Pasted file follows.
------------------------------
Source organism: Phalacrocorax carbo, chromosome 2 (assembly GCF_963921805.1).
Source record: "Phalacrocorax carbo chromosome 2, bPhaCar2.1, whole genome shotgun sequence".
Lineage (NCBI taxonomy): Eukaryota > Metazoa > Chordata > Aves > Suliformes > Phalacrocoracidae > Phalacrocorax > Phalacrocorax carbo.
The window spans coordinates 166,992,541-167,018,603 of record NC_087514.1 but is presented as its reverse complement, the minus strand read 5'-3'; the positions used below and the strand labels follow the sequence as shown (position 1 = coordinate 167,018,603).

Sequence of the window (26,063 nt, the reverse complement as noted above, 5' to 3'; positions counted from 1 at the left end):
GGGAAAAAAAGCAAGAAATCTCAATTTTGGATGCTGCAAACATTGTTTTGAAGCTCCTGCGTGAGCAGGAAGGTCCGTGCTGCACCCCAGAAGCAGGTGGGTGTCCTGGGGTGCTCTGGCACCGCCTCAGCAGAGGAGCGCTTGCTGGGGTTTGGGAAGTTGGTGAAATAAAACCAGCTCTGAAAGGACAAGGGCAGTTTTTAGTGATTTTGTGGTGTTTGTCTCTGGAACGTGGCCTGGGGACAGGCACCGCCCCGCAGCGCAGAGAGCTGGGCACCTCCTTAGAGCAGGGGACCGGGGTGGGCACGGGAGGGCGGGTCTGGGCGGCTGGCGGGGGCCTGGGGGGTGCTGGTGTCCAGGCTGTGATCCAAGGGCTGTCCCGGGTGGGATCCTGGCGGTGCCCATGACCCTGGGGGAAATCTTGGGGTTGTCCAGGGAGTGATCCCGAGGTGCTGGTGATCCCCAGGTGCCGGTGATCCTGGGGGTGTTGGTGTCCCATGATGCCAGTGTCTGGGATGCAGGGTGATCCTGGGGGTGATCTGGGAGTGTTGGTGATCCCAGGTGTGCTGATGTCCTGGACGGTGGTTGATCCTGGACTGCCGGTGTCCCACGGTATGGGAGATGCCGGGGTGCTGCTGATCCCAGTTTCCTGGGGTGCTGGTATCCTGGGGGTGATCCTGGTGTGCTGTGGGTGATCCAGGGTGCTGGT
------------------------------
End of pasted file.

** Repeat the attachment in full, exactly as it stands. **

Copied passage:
Source organism: Phalacrocorax carbo, chromosome 2 (assembly GCF_963921805.1).
Source record: "Phalacrocorax carbo chromosome 2, bPhaCar2.1, whole genome shotgun sequence".
Lineage (NCBI taxonomy): Eukaryota > Metazoa > Chordata > Aves > Suliformes > Phalacrocoracidae > Phalacrocorax > Phalacrocorax carbo.
The window spans coordinates 166,992,541-167,018,603 of record NC_087514.1 but is presented as its reverse complement, the minus strand read 5'-3'; the positions used below and the strand labels follow the sequence as shown (position 1 = coordinate 167,018,603).

Sequence of the window (26,063 nt, the reverse complement as noted above, 5' to 3'; positions counted from 1 at the left end):
GGGAAAAAAAGCAAGAAATCTCAATTTTGGATGCTGCAAACATTGTTTTGAAGCTCCTGCGTGAGCAGGAAGGTCCGTGCTGCACCCCAGAAGCAGGTGGGTGTCCTGGGGTGCTCTGGCACCGCCTCAGCAGAGGAGCGCTTGCTGGGGTTTGGGAAGTTGGTGAAATAAAACCAGCTCTGAAAGGACAAGGGCAGTTTTTAGTGATTTTGTGGTGTTTGTCTCTGGAACGTGGCCTGGGGACAGGCACCGCCCCGCAGCGCAGAGAGCTGGGCACCTCCTTAGAGCAGGGGACCGGGGTGGGCACGGGAGGGCGGGTCTGGGCGGCTGGCGGGGGCCTGGGGGGTGCTGGTGTCCAGGCTGTGATCCAAGGGCTGTCCCGGGTGGGATCCTGGCGGTGCCCATGACCCTGGGGGAAATCTTGGGGTTGTCCAGGGAGTGATCCCGAGGTGCTGGTGATCCCCAGGTGCCGGTGATCCTGGGGGTGTTGGTGTCCCATGATGCCAGTGTCTGGGATGCAGGGTGATCCTGGGGGTGATCTGGGAGTGTTGGTGATCCCAGGTGTGCTGATGTCCTGGACGGTGGTTGATCCTGGACTGCCGGTGTCCCACGGTATGGGAGATGCCGGGGTGCTGCTGATCCCAGTTTCCTGGGGTGCTGGTATCCTGGGGGTGATCCTGGTGTGCTGTGGGTGATCCAGGGTGCTGGT